Your children may not have taken out a line of credit, a car loan or a mortgage, but it’s worth checking their credit history anyway.
All parents should ask to see a credit report on their kids when they turn 16 as a way of finding out if they’ve been targeted for identity fraud, the U.S. Federal Trade Commission said last week.
It’s a good idea for Canadian parents to do the same, says John Russo, chief privacy officer of Equifax Canada, a credit rating agency. Children are vulnerable to identity fraud because they have many years of not having any credit activity of their own:
“If you steal a two year old’s social insurance number and name and address, you can do a lot of bad things over a long period of time as a criminal, and it won’t be realized until it’s too late.”
“By the time they hit the age of majority, they will already have collections against them, lines of credit and credit cards maxed out and not paid, they will have an inability to get new credit, and it will take a while to rehabilitate their good name.”
Credit reports can be ordered free by mail or in person, but a fee applies online.
Criminals can use a variety of strategies, Russo explains. One is to pair the child’s real SIN number with a fictitious identity. Another is to pair the child’s real SIN and real name with an altered birth date:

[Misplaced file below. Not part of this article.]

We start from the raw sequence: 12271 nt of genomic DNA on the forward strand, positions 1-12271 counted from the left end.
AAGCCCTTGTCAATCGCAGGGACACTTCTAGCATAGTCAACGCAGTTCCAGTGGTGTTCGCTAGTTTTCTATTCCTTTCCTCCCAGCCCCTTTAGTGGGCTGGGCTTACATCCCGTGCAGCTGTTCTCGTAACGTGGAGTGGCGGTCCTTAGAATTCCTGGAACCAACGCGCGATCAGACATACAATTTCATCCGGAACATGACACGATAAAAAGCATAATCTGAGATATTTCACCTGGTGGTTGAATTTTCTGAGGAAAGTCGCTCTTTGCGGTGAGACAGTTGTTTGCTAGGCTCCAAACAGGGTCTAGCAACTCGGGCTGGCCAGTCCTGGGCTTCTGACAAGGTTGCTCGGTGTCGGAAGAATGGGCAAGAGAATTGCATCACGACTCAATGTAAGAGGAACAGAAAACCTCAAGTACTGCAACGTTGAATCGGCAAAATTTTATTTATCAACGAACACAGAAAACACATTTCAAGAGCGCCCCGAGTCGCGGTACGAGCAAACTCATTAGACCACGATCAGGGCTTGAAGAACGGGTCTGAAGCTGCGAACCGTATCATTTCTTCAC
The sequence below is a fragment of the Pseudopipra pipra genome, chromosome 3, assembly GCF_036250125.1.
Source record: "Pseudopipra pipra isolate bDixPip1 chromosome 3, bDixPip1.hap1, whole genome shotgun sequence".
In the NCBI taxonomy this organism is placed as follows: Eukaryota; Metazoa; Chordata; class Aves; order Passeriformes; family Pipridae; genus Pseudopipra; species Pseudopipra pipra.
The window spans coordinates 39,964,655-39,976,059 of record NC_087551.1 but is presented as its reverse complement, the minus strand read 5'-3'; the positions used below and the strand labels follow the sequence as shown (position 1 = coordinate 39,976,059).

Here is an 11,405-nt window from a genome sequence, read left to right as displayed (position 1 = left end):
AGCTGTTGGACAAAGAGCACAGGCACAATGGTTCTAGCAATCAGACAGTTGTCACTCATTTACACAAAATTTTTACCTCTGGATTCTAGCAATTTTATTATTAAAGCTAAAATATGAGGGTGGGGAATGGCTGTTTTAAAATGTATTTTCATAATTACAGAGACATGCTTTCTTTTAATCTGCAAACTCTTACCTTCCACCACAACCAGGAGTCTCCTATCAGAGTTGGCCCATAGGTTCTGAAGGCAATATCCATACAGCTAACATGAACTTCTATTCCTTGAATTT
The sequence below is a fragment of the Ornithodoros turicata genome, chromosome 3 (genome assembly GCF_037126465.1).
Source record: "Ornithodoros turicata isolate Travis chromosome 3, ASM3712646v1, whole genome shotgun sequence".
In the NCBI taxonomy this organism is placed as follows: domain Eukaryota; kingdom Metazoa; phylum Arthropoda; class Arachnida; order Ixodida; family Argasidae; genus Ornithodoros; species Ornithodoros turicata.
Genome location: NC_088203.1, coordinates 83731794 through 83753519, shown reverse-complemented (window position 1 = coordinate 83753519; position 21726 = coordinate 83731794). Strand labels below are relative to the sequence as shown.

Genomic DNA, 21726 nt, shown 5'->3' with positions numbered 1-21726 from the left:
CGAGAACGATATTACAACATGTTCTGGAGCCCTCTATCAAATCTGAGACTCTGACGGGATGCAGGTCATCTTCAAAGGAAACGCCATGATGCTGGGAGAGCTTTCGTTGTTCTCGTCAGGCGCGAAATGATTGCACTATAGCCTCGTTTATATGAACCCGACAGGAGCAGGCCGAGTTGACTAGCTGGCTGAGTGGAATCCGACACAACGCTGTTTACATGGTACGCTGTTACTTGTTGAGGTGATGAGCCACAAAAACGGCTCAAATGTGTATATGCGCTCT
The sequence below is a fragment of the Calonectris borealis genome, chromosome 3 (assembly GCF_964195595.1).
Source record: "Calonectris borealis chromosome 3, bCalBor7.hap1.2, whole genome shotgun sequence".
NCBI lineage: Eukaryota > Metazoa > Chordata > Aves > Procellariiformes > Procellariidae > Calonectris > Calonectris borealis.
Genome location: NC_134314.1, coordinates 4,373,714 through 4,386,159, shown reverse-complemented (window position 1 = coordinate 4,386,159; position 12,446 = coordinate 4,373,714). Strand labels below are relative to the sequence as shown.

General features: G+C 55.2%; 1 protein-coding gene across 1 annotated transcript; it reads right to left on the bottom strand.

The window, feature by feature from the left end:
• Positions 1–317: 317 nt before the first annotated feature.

“The fake birth date would make you look like you are at the age of majority. If it’s never been used before, and it’s not in the lost and stolen SIN database, nobody would trigger to the fact that that individual was not really that individual, and they were, instead, a fraudster pretending to be that child with that name, address, date of birth, but the date of birth has changed.”
WATCH: A Vaughan man has been arrested and accused of using mail redirection to rack up $10,000 in false purchases. Mark Carcasole reports.
There is no central database that creditors can use to check a loan applicant’s SIN number against their birth date, Russo says.
It’s important for the fraudster that the stolen SIN number is real, since their validity can be checked online. A real SIN number belonging to someone who isn’t having credit checks run on them is ideal, which is why children and teens have become vulnerable to identity theft.
Earlier this year, a survey found that millennials were far more likely to have been the victims of fraud than other generational groups. Equifax, which paid for the survey, linked it to the dark side of digital connection — the more people connect in digital space, the more vulnerabilities are created and the more passwords there are to remember.
Unlike in the United States, people in Canada don’t have credit files before adulthood. But just because there shouldn’t be a credit file associated with your child’s SIN number doesn’t mean there isn’t.
Children and teens don’t need social insurance numbers until they start to work and file tax returns, except that they will need one to be a beneficiary of an RESP.
WATCH: Edmonton police Sgt. Steve Sharpe provides tips on how to protect yourself from becoming a victim of financial scams, telemarketing deals, and online identity theft fraud.